M. Patricia Smith, 2009 nominee for U.S. Solicitor of Labor

Enzi Takes Aim at Solicitor Nominee

The ranking member on the U.S. Senate HELP Committee asked the president this week to withdraw M. Patricia Smith's nomination, saying her comments about a New York State Department of Labor program are not consistent with documents about it from the state of New York.

U.S. Sen. Mike Enzi, R-Wyo. and ranking member on the U.S. Senate HELP Committee, asked President Obama this week to withdraw M. Patricia Smith's nomination as solicitor of Labor, saying her comments about the New York State Department of Labor's Wage and Hour Watch Program are not consistent with documents about it from the state of New York. Enzi's letter cited "at least four significant inconsistencies between Ms. Smith's statements for the record and documents related to the Wage and Hour Watch Program that have been provided by the State of New York." In his letter to Obama, Enzi wrote that he has no reason to believe Smith intentionally misled the Senate; he said he will oppose her if she did and he questions her ability to lead a large operation if she unintentionally gave inaccurate statements.

Obama chose Smith, who is New York State's commissioner of labor, on March 19 and formally nominated her as U.S. Department of Labor solicitor on April 20. She has not yet been confirmed by the Senate as required. The solicitor's office is DOL's law firm, defending appealed citation cases both in federal courts and before OSHRC and FMSHRC, the two agencies that decide contested occupational and mine safety enforcement cases.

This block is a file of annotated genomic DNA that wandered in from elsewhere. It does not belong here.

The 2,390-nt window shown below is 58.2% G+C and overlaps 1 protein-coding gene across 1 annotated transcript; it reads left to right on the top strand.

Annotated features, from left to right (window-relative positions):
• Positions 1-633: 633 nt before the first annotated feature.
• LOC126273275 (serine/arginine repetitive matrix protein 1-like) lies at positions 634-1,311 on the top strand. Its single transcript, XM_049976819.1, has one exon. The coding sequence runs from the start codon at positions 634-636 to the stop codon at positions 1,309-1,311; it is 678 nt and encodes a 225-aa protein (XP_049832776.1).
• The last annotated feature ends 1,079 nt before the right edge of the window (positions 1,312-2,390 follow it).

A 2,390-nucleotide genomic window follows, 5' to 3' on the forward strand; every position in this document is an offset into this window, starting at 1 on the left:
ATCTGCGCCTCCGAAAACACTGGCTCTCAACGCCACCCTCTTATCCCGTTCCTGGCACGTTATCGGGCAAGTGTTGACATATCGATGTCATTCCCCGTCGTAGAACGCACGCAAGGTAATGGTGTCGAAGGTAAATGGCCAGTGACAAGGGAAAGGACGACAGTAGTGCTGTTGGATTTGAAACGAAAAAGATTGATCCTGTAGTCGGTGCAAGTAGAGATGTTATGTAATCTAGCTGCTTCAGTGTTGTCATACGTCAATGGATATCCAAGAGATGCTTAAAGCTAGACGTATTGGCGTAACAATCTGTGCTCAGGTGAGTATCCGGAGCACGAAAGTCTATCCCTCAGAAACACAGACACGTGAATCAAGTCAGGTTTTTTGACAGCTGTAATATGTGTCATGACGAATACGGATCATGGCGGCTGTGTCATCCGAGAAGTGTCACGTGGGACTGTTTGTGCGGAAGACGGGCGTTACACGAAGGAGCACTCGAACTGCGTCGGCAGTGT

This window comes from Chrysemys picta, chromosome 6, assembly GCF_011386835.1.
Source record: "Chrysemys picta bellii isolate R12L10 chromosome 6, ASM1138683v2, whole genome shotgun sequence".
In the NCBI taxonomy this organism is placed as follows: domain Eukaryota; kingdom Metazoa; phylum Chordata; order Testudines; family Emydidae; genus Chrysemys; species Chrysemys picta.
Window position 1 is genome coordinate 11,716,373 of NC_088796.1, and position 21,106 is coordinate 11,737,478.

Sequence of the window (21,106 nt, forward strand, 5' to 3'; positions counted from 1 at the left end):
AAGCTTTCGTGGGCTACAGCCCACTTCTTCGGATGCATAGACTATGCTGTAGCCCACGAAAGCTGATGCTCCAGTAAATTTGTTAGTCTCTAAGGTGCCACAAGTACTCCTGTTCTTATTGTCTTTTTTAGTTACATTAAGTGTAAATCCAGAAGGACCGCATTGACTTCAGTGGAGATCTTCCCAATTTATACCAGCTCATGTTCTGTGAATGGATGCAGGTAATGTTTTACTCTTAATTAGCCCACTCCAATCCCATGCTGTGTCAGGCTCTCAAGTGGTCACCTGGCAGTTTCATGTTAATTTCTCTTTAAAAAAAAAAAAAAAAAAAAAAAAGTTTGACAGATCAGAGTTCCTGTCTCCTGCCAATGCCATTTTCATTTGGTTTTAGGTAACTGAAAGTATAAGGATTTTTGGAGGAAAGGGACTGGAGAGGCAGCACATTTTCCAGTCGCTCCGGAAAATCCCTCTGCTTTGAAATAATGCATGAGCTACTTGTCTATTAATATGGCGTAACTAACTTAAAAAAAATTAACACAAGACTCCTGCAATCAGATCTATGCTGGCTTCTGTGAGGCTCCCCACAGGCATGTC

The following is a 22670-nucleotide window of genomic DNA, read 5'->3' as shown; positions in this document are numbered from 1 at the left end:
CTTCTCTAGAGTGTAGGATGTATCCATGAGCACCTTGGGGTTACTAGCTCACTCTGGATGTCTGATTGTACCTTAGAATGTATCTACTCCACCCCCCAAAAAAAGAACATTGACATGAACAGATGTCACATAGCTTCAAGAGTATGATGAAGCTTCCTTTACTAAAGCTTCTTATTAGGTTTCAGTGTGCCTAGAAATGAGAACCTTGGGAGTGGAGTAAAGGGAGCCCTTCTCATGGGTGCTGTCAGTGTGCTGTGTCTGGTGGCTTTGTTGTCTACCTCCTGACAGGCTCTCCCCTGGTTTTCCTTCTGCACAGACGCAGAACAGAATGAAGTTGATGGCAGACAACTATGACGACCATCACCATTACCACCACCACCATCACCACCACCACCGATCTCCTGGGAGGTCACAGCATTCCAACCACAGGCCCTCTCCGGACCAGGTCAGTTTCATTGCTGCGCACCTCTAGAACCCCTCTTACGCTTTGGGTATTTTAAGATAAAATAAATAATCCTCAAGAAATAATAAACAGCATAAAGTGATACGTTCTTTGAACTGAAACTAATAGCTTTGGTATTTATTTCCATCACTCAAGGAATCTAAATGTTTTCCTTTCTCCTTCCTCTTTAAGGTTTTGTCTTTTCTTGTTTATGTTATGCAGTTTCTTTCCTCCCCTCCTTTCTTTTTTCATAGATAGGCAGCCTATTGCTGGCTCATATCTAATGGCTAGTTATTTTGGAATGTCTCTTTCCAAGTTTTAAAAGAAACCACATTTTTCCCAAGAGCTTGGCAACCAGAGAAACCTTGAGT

Asked what inconsistencies Enzi referred to, Michael Mahaffey, deputy communications director for Enzi at HELP, provided this answer by email:

"First, Ms. Smith stated that the Wage and Hour Watch program was developed internally and only then did the New York Department of Labor approach outside groups. However, two of the pilot groups, the Retail Warehouse and Department Store Union (RWDSU) along with Make the Road New York, a public interest entity financed in part by unions, were heavily involved in developing all aspects of the program. They, along with another public interest group, participated in: a) deciding participant eligibility, b) drafting program documents, c) creating training materials and conducting training, d) developing press strategies, etc. The approximately 3000 pages of documents provided by New York in fact show little internal government development of the program.

"Second, Ms. Smith characterized Wage and Hour Watch as an educational program. It does not appear, however, that Ms. Smith's subordinates, including the Wage and Hour Administrator nominee, Ms. Lorelie Boylan, or the union organizers and public interest groups who helped design the program concurred. For example, documents describe the program as an "enforcers" program, and email as well as a training document describe participants as community enforcers. There appears no question that those who created the program considered it enforcement.